Initially, I started my business as a B2C. I just wanted to be a virtual midwife, a virtual doula for moms and families to help them navigate the system. As I began to do free training calls and was beginning to launch into paid training calls, I started realizing that most of the people who joined my calls were not pregnant moms but instead were childbirth educators — so lactation consultants or people who were new doulas, and who wanted to get the information that I was sharing. That was one clue and piece for me: “Hey, the market is asking for something different.”

Secondly, I was based in New Orleans and had community meetings asking people what they needed and how we could improve birthing outcomes, specifically across Louisiana. One of the things that came up repeatedly was that we needed to educate the community about the value of doulas. When I sat with that concept, it sounded good. But the problem was that we didn’t have a lot of doulas. It’s one thing to tell somebody to eat healthy, but there’s no healthy food, right? Similarly, you can’t get a doula when there are no doulas. So, I was called by my community. They told me, “You have this experience. You can do it. Train us. We want to be doulas.” That’s how I did my first training here in New Orleans. From there, it just began to grow organically. I’ve trained nearly 600 women nationwide and in several international locations.

digitalundivided: What makes your services unique, and how are you training these doulas?

Nicole Deggins, SistaMidwife Productions: I bring a very spiritual lens. We have many conversations around rituals, spirituality, and the metaphysics of childbirth. In some doula training, that’s not a focus. A lot of doula training is just focused on the nuts and bolts. But for me, we need to dig deeper and understand the physical, spiritual, and metaphysical aspects of birth because in understanding that, we can go deeper and help transform families differently.

In African spirituality, we understand that we bring back our ancestors when we have babies. People always say, “Oh, that baby’s been here before.” We say that very casually and loosely, but we don’t realize that, yes, maybe this baby has been here before. Maybe this baby is coming with some information — here to teach us lessons and help transform our community in a new and beautiful way. We know that our babies come here not entirely as a clean slate. They come here with a mission. Everybody who was born is here for a purpose. If we understand how difficult it is for a baby to be born, their specific existence is miraculous. From the millions and millions of sperm and the hundreds of thousands of eggs available, it’s this one sperm and this one egg that unite to bring forth this person. Then you have to go through the doubling, tripling, and quadrupling over and over and over all these cells. Then, to go from the sperm and the egg to a human, it is miraculous. It is so miraculous that even if you read medical textbooks, they can tell you some things about the physiological mechanics of how this thing happens. But they still cannot tell you how and why it’s happening because it’s not a man-made thing. Birth, pregnancy, and life, just like death — it’s a God thing. It’s a spirit thing. It’s a Universal Intelligence thing. When we separate birth from this universal God, spirit intelligence, we miss out on many things.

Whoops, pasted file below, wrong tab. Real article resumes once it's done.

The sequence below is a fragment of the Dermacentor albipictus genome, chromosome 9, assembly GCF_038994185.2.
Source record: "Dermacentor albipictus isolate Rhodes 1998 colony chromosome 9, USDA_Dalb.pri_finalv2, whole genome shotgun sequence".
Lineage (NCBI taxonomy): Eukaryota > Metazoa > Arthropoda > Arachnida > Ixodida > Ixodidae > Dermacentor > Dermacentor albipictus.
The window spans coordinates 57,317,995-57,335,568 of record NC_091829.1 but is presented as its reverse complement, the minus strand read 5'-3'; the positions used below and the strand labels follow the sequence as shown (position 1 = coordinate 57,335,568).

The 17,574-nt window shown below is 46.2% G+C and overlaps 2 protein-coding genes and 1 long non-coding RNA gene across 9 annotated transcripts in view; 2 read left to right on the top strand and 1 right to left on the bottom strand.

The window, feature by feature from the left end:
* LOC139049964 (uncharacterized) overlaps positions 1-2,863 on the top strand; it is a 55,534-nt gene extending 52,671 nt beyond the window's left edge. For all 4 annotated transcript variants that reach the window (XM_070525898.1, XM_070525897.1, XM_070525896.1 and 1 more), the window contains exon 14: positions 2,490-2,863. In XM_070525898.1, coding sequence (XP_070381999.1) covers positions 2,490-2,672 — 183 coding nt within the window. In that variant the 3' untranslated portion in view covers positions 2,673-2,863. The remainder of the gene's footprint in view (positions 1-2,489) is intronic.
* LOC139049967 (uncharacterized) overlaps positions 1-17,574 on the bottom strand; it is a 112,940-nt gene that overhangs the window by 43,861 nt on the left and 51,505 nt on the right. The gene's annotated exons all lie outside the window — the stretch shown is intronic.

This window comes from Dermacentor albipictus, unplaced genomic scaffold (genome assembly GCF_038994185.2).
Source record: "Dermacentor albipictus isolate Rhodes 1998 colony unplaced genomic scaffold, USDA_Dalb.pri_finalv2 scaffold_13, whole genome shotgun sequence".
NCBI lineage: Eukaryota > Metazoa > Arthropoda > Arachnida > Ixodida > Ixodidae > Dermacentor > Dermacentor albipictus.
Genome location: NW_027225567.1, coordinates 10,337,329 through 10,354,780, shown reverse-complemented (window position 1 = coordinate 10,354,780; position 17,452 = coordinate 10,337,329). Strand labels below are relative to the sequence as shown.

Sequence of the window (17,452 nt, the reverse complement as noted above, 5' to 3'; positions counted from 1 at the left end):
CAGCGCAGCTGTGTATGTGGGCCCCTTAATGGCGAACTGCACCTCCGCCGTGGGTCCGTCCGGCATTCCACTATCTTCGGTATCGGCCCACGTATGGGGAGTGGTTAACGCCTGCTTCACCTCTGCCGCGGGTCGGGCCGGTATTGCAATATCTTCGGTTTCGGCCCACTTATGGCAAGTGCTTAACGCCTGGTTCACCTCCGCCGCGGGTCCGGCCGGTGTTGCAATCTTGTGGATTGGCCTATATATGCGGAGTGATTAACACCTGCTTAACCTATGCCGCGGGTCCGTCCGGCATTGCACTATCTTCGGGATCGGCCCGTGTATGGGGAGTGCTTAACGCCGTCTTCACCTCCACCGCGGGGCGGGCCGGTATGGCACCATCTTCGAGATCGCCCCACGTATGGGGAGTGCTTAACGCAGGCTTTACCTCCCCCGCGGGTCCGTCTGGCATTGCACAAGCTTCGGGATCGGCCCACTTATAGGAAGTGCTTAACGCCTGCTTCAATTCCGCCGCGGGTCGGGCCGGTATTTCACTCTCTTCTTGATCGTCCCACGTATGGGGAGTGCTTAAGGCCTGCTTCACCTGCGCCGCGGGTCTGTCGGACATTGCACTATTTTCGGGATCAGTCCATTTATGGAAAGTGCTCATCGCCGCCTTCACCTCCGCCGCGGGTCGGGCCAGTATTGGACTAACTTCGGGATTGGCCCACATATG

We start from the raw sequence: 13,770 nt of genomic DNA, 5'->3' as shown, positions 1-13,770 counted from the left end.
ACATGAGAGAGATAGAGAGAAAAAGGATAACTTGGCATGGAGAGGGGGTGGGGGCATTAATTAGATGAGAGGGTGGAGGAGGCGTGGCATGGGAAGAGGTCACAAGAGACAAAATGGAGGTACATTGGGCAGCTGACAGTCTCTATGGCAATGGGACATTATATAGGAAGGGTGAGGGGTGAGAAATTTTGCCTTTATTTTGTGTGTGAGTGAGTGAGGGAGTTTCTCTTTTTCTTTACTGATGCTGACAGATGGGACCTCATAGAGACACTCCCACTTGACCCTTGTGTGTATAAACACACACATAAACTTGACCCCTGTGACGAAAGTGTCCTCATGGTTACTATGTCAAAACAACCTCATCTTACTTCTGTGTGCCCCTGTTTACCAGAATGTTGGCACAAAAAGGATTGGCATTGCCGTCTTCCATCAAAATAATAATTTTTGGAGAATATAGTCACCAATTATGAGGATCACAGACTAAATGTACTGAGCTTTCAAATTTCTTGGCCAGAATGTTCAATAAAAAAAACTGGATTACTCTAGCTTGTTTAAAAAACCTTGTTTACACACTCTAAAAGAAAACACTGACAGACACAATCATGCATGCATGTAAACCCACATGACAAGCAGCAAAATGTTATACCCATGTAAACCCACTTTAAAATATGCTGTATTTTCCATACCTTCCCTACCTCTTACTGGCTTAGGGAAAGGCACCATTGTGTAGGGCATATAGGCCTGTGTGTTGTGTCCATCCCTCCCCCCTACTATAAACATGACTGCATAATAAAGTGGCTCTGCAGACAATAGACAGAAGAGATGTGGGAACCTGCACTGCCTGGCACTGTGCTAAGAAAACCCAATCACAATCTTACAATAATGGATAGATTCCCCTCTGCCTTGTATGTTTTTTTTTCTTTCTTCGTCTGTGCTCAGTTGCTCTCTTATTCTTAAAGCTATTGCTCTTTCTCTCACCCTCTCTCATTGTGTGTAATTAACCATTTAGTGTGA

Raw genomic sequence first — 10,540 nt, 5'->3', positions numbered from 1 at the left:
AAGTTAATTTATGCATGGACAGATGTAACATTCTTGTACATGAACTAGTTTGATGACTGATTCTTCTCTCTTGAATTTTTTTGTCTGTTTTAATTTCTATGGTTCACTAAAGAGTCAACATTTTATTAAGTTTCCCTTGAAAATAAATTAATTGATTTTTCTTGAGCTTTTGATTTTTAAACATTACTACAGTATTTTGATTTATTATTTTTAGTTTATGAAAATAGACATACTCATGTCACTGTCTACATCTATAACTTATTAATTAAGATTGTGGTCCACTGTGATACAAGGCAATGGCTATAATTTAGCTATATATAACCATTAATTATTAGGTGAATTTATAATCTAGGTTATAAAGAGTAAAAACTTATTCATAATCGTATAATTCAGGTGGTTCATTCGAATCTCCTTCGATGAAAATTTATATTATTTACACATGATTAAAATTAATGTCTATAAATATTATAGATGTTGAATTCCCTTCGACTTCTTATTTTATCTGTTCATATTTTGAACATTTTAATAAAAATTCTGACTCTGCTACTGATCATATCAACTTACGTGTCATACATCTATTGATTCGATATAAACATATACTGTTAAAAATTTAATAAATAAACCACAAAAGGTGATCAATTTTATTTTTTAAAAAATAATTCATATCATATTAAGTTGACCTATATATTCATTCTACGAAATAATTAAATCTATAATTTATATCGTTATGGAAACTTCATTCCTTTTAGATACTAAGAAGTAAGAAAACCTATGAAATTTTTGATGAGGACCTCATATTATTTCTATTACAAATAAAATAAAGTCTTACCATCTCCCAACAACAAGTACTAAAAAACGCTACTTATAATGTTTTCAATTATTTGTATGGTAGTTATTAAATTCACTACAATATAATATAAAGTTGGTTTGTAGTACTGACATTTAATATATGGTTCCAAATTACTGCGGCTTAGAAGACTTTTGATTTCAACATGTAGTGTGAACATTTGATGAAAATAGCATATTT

digitalundivided: Last question, you were part of digitalundivided’s Breakthrough NOLA cohort. What was that experience like?

Nicole Deggins, SistaMidwife Productions: For me, as a healer, as someone who’s in a helping and healing profession, often, we need more pieces to help grow a business and to understand those business pieces. So one of the things that benefited me as a part of the Breakthrough cohort was learning to recraft how I presented myself and who I said we were as an organization. And so, at one point, I used to describe Sista Midwife Productions as a birth justice organization or birth advocacy organization. What I began to learn from speaking this repeatedly during the Breakthrough training was that I didn’t tell the story of what we were and who we were, and what we did. Now I can articulate that we are a birth advocacy training and consulting agency. Switching that narrative and language also shifts how we can show up in meetings and present what we offer to organizations, communities, and institutions.

Are you a Miami-based, early-stage founder looking to understand your customer better, grow marketing strategies, and gain networking opportunities to scale your venture? Apply to digitalundivided’s BREAKTHROUGH Miami program today! Each company accepted into the program will receive a $5,000 grant — applications close August 23rd, 2023.

[Editors note]: This interview has been lightly edited from its original transcription.